Thursday, May 23, 2024

WORLD | 16-02-2024 10:48

Studying the otherworldly sounds in Antarctic waters

A Colombian scientific expedition to the Southern Ocean is researching underwater hums, pitches and echoes to better understand life in the deep.

In freezing Antarctic waters, amid bobbing chunks of floating ice, the hums, pitches and echoes of life in the deep are helping scientists understand the behaviour and movements of marine mammals.

"There are species which make impressive sounds, literally like Star Wars, they sound like spaceships," said Colombian scientist Andrea Bonilla, who is carrying out research with underwater microphones off Antarctica's coast.

The biologist from Cornell University in New York submerges a hydrophone covered in titanium and attached to a buoy, into the frigid water. The device is like a camera trap in the wild, except it picks up aquatic sounds.

Her team, part of a Colombian scientific expedition to the Southern Ocean, also picks up devices they left a year prior for analysis.

The research also gives scientists data on how human activity and environmental pollution affect sea life in one of the best conserved parts of the planet.

Nearby, a colony of penguins waddle along a giant block of floating ice.

A humpback whale comes to the surface for some air during a stint in the region for the austral summer – a time for feeding and building up energy before their massive trek to warmer climes around the equator in the breeding season.


'Sound is essential'

Bonilla describes the first time she heard whale song underwater as having "changed her life."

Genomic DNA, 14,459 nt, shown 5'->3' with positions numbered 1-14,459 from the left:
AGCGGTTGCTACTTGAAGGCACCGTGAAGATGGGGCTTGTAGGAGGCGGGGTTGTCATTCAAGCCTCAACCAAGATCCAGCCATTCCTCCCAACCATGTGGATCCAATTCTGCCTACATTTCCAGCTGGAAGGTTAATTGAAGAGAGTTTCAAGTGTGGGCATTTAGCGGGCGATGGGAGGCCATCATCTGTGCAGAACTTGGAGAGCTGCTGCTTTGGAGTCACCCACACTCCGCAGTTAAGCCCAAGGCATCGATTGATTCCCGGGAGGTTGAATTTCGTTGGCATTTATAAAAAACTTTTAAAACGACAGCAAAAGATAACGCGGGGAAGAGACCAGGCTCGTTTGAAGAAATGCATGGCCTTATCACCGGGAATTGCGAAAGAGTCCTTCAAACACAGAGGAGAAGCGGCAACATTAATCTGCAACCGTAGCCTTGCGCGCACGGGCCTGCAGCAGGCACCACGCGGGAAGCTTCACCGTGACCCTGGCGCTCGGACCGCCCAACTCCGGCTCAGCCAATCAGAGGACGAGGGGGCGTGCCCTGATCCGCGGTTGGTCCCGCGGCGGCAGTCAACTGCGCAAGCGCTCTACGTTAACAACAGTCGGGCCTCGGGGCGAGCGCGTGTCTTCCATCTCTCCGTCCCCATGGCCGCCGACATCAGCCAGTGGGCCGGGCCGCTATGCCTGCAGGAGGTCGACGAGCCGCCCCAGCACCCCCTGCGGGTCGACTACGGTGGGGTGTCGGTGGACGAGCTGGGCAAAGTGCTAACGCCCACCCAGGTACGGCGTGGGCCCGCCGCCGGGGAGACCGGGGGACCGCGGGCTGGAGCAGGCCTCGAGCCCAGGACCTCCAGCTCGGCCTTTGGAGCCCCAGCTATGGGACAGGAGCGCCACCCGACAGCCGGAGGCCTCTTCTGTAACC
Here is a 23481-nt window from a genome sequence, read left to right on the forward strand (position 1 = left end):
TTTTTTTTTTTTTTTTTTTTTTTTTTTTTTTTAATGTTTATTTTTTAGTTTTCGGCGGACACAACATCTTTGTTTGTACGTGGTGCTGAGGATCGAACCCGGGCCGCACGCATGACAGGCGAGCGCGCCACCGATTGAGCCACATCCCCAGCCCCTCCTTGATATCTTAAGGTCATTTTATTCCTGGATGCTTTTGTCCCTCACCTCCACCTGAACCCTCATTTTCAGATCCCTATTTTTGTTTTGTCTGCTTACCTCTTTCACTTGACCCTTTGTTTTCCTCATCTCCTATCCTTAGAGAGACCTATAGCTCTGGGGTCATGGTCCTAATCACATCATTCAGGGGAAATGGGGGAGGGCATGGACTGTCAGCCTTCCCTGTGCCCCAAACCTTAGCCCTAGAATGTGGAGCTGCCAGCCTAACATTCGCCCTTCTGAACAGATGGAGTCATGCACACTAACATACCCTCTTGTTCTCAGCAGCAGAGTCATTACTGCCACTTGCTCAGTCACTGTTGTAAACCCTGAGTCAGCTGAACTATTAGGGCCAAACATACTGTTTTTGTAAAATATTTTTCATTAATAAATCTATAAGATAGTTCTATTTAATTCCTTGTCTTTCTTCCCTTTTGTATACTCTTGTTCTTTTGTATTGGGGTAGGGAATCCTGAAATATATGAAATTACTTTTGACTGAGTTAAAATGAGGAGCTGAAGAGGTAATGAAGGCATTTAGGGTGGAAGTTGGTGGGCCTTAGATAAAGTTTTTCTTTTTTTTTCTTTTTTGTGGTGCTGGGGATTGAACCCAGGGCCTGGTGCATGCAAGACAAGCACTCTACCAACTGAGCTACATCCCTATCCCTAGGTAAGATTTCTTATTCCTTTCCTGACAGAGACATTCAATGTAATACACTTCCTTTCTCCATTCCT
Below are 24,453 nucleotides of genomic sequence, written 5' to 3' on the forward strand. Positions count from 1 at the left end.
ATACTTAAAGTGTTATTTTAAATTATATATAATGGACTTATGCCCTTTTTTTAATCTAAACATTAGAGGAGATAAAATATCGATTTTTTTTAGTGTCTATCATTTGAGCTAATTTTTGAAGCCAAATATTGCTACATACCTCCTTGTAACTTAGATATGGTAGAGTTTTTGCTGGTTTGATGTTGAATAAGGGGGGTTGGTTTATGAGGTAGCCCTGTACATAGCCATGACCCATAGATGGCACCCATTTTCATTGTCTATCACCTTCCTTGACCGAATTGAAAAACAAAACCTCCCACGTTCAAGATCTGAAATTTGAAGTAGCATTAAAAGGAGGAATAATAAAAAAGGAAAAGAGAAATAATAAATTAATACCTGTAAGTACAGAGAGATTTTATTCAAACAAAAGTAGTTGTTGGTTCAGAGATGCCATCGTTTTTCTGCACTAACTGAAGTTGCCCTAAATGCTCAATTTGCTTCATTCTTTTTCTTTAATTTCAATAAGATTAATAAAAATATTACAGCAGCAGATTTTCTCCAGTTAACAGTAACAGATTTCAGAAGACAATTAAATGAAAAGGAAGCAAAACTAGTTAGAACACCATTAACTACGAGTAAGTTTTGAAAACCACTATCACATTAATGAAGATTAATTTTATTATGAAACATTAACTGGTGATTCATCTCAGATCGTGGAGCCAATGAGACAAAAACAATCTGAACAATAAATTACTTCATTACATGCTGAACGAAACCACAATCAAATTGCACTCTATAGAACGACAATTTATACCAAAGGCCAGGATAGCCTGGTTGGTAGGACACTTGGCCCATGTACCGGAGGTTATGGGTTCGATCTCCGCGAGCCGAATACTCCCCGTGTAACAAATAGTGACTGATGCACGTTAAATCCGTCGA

Scientists have warned that rising ocean temperatures are impacting whales' body clock and migration cycles, as well as killing off krill, the tiny crustaceans they need to fatten up for annual journeys of thousands of kilometres.

Whale communication has also been found to be impacted by noise at sea from shipping and other activity, which can disorient them.

"In a marine environment sound is essential," said Bonilla, adding that any interruption can affect some species' ability to hunt.

Weddell seals and leopard seals also emit high-pitched songs in different tones and often harmonious compositions.

During their expedition the scientists install three underwater microphones, two in the Bransfield Strait and one in the Drake Passage.

The team also follows a set of coordinates to find the buoy left by Bonilla a year ago. When they are within 300 metres (1,000 feet) of it, she can send remote signals to find its exact location.

Her delighted teammates pat her on the back as she successfully retrieves the hydrophone from 500 metres deep.

"I am so excited because it was the first time we did this manoeuvre in these waters. It all went super well," said Bonilla.

The scientist will use spectrograms – a visual representation of sound – to extract information not only about the movement of marine mammals, but also geophysics.

The hydrophones also capture low frequencies that can pick up the sounds of earthquakes or melting ice.

The research has another goal, supporting a proposal pushed by Chile and Argentina since 2012 to convert the Antarctic Peninsula into a protected marine area.

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by Juan Restrepo & Juan Barreto, AFP


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